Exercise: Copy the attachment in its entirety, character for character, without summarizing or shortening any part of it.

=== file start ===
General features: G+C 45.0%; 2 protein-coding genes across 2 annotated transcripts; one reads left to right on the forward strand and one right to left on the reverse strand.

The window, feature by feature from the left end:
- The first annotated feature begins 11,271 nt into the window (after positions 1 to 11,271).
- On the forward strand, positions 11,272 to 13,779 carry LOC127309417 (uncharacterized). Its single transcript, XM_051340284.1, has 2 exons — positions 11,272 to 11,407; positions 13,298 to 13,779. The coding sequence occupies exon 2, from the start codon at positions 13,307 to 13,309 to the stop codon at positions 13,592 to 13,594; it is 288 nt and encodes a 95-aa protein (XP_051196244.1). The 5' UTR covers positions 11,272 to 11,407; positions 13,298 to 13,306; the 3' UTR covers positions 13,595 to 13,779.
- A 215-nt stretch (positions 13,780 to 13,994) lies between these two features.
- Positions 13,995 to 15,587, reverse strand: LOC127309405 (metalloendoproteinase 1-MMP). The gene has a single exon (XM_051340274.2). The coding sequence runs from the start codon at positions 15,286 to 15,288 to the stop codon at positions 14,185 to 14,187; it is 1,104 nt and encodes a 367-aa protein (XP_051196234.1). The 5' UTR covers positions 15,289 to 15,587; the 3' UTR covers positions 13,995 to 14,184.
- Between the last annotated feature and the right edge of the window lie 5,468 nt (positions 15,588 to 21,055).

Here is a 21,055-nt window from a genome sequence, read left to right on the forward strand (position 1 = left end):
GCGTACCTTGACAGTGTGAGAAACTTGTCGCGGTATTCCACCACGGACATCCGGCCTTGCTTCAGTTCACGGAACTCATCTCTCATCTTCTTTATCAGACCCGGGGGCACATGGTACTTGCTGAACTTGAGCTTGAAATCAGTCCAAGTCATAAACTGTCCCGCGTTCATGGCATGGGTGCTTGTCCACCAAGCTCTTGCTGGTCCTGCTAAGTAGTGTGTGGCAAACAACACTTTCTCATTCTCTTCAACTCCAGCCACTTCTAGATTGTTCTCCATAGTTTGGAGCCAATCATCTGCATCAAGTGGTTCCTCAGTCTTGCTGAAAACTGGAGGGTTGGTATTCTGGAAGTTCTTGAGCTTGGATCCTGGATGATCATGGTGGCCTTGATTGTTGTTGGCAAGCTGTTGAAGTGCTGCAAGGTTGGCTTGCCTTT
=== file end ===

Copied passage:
General features: G+C 45.0%; 2 protein-coding genes across 2 annotated transcripts; one reads left to right on the forward strand and one right to left on the reverse strand.

The window, feature by feature from the left end:
- The first annotated feature begins 11,271 nt into the window (after positions 1 to 11,271).
- On the forward strand, positions 11,272 to 13,779 carry LOC127309417 (uncharacterized). Its single transcript, XM_051340284.1, has 2 exons — positions 11,272 to 11,407; positions 13,298 to 13,779. The coding sequence occupies exon 2, from the start codon at positions 13,307 to 13,309 to the stop codon at positions 13,592 to 13,594; it is 288 nt and encodes a 95-aa protein (XP_051196244.1). The 5' UTR covers positions 11,272 to 11,407; positions 13,298 to 13,306; the 3' UTR covers positions 13,595 to 13,779.
- A 215-nt stretch (positions 13,780 to 13,994) lies between these two features.
- Positions 13,995 to 15,587, reverse strand: LOC127309405 (metalloendoproteinase 1-MMP). The gene has a single exon (XM_051340274.2). The coding sequence runs from the start codon at positions 15,286 to 15,288 to the stop codon at positions 14,185 to 14,187; it is 1,104 nt and encodes a 367-aa protein (XP_051196234.1). The 5' UTR covers positions 15,289 to 15,587; the 3' UTR covers positions 13,995 to 14,184.
- Between the last annotated feature and the right edge of the window lie 5,468 nt (positions 15,588 to 21,055).

Here is a 21,055-nt window from a genome sequence, read left to right on the forward strand (position 1 = left end):
GCGTACCTTGACAGTGTGAGAAACTTGTCGCGGTATTCCACCACGGACATCCGGCCTTGCTTCAGTTCACGGAACTCATCTCTCATCTTCTTTATCAGACCCGGGGGCACATGGTACTTGCTGAACTTGAGCTTGAAATCAGTCCAAGTCATAAACTGTCCCGCGTTCATGGCATGGGTGCTTGTCCACCAAGCTCTTGCTGGTCCTGCTAAGTAGTGTGTGGCAAACAACACTTTCTCATTCTCTTCAACTCCAGCCACTTCTAGATTGTTCTCCATAGTTTGGAGCCAATCATCTGCATCAAGTGGTTCCTCAGTCTTGCTGAAAACTGGAGGGTTGGTATTCTGGAAGTTCTTGAGCTTGGATCCTGGATGATCATGGTGGCCTTGATTGTTGTTGGCAAGCTGTTGAAGTGCTGCAAGGTTGGCTTGCCTTT